By Aline Mahrud
WHEN/WHERE?: Saturday 19 February 2022, H3 Arena, Fornebu
HOW DO I WATCH?: NRK
Last year’s Melodi Grand Prix was very much a 2-horse race between TIX and KEIINO but 2022’s line-up is much more open with any number of possible winners.
- Read on for reasons including who our favourite is and why we don’t want Subwoolfer to win
Having seen Aminata’s brilliant, Adele-style, misery ballad I’m Letting You Go be beaten by something far more immediate and novelty in Latvia’s Supernova final this weekend, we’re hoping the same doesn’t happen in Norway.
Before seeing the live performances and after hearing the entries we thought it would be between A1’s Christian Ingebrigtsen’s beautiful piano ballad Wonder Of The World and the song co-written by his former bandmate Ben Adams, Titans sung by Vilde.
However, the live performances have completely changed our minds and below, in true Eurovision-style, is where our big points would be heading.
12 points: Anna-Lisa Kumoji Queen Bees (Olli Äkräs, Alan Roy Scott, Elsbeth Rehder, Anna-Lisa Kumoji)
What to do when your big competition is 2 men in wolf masks with a song inspired by Little Red Riding Hood? Stinging musically by drawing on ’20s doo-wap, but not too heavily, Kumoji and crew have incorporated yellow and black into their wardrobe without getting too carried away. They sing: ‘We don’t hide inside our hive, don’t you kill our vibe or we might sting’ and we’re buzzing with how this slows down and then speeds up. More fun than Subwoolfer and more infectious.
10 points: Elsie Bay Death Of Us (Elsa Søllesvik, Jonas Holteberg Jensen, Andreas Stone Johansson)
A Bond-style ballad, Billie Eilish-style. Elsie co-wrote the frankly bonkers Witch Woods in last year’s Melodi Grand Prix final. It’s competently performed and written classily but perhaps a little too beige to win the popular vote against this competition.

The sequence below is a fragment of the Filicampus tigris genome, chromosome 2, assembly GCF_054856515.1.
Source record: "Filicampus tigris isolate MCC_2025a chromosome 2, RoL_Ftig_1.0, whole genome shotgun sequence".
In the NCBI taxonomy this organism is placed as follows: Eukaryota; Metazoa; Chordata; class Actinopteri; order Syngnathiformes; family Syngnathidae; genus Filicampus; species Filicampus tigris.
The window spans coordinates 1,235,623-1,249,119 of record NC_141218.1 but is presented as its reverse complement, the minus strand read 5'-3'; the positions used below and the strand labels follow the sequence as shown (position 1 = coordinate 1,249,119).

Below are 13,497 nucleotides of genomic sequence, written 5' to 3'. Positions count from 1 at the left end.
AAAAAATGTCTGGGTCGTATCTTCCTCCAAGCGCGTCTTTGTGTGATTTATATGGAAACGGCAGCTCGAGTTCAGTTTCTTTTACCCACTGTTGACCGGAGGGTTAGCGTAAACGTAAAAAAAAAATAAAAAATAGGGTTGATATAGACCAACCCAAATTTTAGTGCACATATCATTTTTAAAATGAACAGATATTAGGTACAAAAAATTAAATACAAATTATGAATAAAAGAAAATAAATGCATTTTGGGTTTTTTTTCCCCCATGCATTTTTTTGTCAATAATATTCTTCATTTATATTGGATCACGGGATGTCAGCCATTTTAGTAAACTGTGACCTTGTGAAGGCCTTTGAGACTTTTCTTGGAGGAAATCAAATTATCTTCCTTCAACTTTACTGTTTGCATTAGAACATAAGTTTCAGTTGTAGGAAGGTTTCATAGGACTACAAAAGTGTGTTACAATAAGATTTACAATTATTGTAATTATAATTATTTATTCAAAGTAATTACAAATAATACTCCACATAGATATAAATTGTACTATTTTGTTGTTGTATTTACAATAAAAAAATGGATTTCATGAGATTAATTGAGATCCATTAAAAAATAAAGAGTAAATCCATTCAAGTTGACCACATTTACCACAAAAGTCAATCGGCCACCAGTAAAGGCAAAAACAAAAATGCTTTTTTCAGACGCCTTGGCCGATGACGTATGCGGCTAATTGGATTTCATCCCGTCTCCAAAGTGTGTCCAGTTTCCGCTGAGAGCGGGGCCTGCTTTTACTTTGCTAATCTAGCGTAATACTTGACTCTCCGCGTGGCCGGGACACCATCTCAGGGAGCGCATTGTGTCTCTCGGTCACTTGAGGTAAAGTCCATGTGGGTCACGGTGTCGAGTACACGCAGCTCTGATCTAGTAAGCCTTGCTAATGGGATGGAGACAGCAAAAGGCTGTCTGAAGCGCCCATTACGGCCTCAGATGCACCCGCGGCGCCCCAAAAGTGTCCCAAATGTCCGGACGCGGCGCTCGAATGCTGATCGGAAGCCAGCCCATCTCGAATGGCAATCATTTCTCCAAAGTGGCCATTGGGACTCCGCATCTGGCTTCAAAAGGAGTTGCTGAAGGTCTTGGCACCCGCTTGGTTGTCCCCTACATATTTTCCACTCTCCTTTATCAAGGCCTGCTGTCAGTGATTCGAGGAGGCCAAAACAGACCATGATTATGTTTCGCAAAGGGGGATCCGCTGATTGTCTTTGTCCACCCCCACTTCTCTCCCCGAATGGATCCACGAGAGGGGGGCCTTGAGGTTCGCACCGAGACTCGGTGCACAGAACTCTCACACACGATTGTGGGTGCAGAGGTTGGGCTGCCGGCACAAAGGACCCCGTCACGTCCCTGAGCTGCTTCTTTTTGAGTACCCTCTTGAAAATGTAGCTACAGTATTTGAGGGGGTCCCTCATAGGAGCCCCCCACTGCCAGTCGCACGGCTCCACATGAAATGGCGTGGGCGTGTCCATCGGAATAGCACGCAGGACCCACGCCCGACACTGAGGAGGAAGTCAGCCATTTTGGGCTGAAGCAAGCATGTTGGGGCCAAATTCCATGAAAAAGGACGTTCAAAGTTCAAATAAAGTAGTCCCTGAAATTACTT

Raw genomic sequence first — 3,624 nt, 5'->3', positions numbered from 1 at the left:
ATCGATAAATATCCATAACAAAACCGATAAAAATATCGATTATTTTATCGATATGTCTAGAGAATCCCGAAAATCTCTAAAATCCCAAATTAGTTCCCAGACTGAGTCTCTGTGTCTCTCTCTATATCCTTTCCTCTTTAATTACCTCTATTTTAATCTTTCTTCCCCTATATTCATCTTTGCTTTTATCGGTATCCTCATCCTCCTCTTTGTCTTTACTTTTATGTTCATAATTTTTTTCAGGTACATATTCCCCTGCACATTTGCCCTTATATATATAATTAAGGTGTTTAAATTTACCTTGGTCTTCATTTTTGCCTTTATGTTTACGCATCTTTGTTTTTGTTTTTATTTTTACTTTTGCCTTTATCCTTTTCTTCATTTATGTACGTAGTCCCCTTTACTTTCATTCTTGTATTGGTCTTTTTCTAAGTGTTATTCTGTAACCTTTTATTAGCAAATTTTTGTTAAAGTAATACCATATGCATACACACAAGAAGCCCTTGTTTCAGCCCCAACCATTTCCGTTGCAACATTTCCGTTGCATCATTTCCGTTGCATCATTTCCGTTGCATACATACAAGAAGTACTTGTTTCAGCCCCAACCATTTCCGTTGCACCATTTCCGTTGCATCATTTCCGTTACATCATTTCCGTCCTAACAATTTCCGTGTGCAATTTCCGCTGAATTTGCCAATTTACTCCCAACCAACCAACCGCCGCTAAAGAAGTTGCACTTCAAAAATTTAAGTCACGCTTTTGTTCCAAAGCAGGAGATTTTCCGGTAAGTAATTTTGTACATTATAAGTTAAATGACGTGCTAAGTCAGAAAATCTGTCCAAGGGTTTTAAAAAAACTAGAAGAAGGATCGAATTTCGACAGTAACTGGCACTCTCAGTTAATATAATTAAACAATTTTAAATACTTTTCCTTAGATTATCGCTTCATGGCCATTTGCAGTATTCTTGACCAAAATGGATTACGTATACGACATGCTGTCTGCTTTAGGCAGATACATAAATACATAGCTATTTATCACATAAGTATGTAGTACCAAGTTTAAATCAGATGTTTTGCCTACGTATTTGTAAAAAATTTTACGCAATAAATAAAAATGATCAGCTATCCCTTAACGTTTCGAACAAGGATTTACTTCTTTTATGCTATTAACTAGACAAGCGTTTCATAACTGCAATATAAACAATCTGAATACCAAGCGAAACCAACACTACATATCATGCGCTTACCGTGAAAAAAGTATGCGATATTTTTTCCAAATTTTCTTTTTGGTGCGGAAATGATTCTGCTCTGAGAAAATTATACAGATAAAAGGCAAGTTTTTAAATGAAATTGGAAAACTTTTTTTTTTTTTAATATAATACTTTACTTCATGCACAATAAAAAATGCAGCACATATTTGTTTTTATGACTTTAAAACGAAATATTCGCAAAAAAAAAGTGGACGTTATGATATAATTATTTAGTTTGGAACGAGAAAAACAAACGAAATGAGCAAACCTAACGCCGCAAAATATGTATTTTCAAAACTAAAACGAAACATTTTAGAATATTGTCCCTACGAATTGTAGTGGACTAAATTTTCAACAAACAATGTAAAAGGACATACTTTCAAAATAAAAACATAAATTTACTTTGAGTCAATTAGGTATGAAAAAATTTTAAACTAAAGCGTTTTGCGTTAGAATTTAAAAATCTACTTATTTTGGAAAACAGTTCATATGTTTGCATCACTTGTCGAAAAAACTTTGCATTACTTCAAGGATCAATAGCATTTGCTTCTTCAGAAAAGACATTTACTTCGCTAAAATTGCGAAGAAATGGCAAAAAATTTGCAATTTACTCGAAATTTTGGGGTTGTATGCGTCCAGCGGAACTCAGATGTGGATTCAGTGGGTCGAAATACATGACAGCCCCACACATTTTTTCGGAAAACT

8 points: Oda Gondrosen Hammer Of Thor (Morten Franck, Elsa Søllesvik, Torgeir Ryssevik, Oda Kristine Gondrosen)
With a title straight out of Eurovision parody musical Eurobeat, this does however boast a feminist twist with chorus of: ‘I stole the Hammer Of Thor.’ It’s performed brilliantly and while the staging is every bit as Viking as you might be expecting, it feels more like the sort of entry people outside of Norway might associate with the country rather than the sort of thing people who live there might actually enjoy. Traditional perhaps, dated even.
7 points: Sofie Fjellvang Made Of Glass (Sofie Fjellvang, Kjetil Mørland)
Co-author Mørland is in part responsible for the title of this blog thanks to his 2015 Eurovision entry A Monster Like Me. Fjellvang’s hitting all the notes but we’re a little underwhelmed by the precision yet coldness of the performance although it’s a song with the darkness and depth you might associate with its co-writer.
6 points: Subwoolfer Give That Wolf A Banana (Keith, Jim)
In a straight televote we could see this win Eurovision in Turin let alone Saturday’s Melodi Grand Prix. It’s catchy, has a relatable fairytale narrative and presses many Masked Singer buttons. And yet we think it’s just too novelty and there are far more deserving songs here to win the Eurovision ticket (see the 4 suggested songs above this 1 in our rankings).
5 points: Christian Ingebrigtsen Wonder Of The World (Christian Ingebrigtsen, Michael Hunter Ochs, Henrik Tala)
The entry we most liked when 1st hearing the songs has rather paled on repeat listens. The performance is polite enough with Christian at the piano but the lyrics listing places around the world just seems a little lazy. Ingebrigtsen has co-written many MGP highlights over the years and we loved A1 but we would have hoped he would have come back to perform something a little less lyrically beige for the final.
4 points: NorthKid Someone (Helge Moen, Alex Charles, Sandra Lyng, Jim Bergsted)
This is the song that has most grown on us in its studio version and we think it has strong hit potential probably behind only Subwoolfer. However, it’s really let down by its stiff performance not helped by the worst curtain reveal in Eurovision history (see below at 1m 15s).
It wasn’t the biggest staging gaffe so far this Eurovision, see below for a surely too heavy performer drop at 2m 30s.